So when I hear that Clairmont dropped out of school and drank antifreeze, spending two months in a hospital afterward, "I'm here because I believe in something" reminds me of another thing that Clairmont and myself have in common. I believe in something too, something that transformed my life, but I think it's ironic, having discovered in adulthood that the Catholic church actually has an incredible intellectual tradition, having produced without a doubt some of the greatest thinkers in western history.
And that is where I continue to see the irony here, having studied something of Christian and Muslim history. I know that Islam is based largely on the testimony of one person, while Christianity and Judaism have a considerably greater grounding in history. I also know that many of the first Christian Apostles died for their faith, having gained nothing in this world for doing so, while arguably that is not the case in early Islam. There was no booty for St. Stephen when he was stoned, no spoils of war for St. Peter when he was crucified upside down, no newly raided caravan for St. Paul when he was tortured and beheaded under Nero.
So I think it's pretty dang ironic, pardon my English, when a young Roman Catholic kid, lost to western society finds meaning in fighting a foreign war for a foreign God. How much research do you think he did? How much history do you figure he studied? How much comparative religion or philosophy 101 did he have before deciding that he had found the truth? You may argue that these were extremists not moderate Muslims but regardless, it becomes obvious that the lingering cultural Christianity of the west is ill-prepared for Jihad recruiters who may not have the best arguments or grounding for what they believe, but boy do they have conviction.
People are entitled to their personal beliefs, I can't argue with that, and to their subjective religious experience, but I find myself wanting to challenge young people like Clairmont in saying you don't have to die, because Jesus died for you. And I find myself wanting to say to the many young Muslims I find myself talking to: you don't have to be a servant or slave of Allah, you can be a son or daughter of God. The victory has been won, if Jesus was who he claimed to be then evil has been defeated, nailed to a cross for the iniquity within. Yet, it is tragic that while Muslims are so quick to dismiss the sacrifice of Jesus for humanity, they are slow to question the sacrifice of their own sons and daughters. I plead that this world consists not of a physical battle, but a spiritual war between good and evil. Love your enemies, do good to those that oppress you. Pray for those who persecute you. I think it's still that message that has the power to change individuals as it has transformed societies.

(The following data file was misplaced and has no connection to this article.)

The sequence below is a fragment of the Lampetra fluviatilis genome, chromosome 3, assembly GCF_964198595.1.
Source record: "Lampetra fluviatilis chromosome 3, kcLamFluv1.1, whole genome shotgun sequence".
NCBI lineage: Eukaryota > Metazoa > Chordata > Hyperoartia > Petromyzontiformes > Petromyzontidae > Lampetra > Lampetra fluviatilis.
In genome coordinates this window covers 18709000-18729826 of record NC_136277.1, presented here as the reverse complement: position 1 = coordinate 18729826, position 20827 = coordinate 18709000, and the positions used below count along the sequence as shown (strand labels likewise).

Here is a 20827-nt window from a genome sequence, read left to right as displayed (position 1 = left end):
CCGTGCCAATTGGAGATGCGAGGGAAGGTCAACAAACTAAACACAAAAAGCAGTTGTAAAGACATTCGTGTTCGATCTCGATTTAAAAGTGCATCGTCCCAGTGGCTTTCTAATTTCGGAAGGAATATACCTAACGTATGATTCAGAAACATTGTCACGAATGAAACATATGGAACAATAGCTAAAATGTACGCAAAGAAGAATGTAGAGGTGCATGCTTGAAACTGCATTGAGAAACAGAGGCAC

Yet the larger society that I find myself in, much like Clairmont observed, seems much more interested in the consumerism and self-destruction of a dying culture. What do we stand for? I think the west does still stand for something, in honouring the individual and the right of the individual to make choices, for the record, and I'm not prepared to give those freedoms up. May I ask though, why do I feel like the larger culture would rather settle for a watered down version of Christianity, where everything is something, and something means nothing? I wish to affirm a competing marketplace of ideas, where within that context there is room for serious debate and serious questions. I don't ask that everyone agree with me here, but Oprah style it's all the same Oprah wasn't enough for Clairmont, and it's not enough for me; some of us need to be challenged. We need meaning, we need purpose, and despite how hard I find it sometimes, I suspect that is the reason why I will continue to engage with young Muslims online. As I stated earlier, sometimes the things that find us have less to do with the religious doctrine itself, and everything to do with where we find our support.
In conclusion, I believe in the freedoms of the western world. I'm not ready to give up our cherished respect for individual rights, but I think there is something very unhealthy about a culture that does not allow young people to think critically about competing religious or social ideologies. I also think it's a fair question to ask, would Clairmont be here today if he had been given more of a grounding in his own religious tradition or if the culture that surrounded him had allowed for more criticism and debate about the dangers of radical Islam over the feel good assumption that all beliefs are the same? As a Christian may I also ask, if all we give our kids in church, is not all that far off of what the culture is giving our kids, and all the culture has to offer is self-indulgence and consumption...something tells me that Damian Clairmont isn't going to be the last Canadian kid dying in Syria. My question is, is what they are dying for, more than the sum of the reasons that lead them there? Is all that offers meaning worth dying for?
Thanks for listening,
Deaths of the Apostles: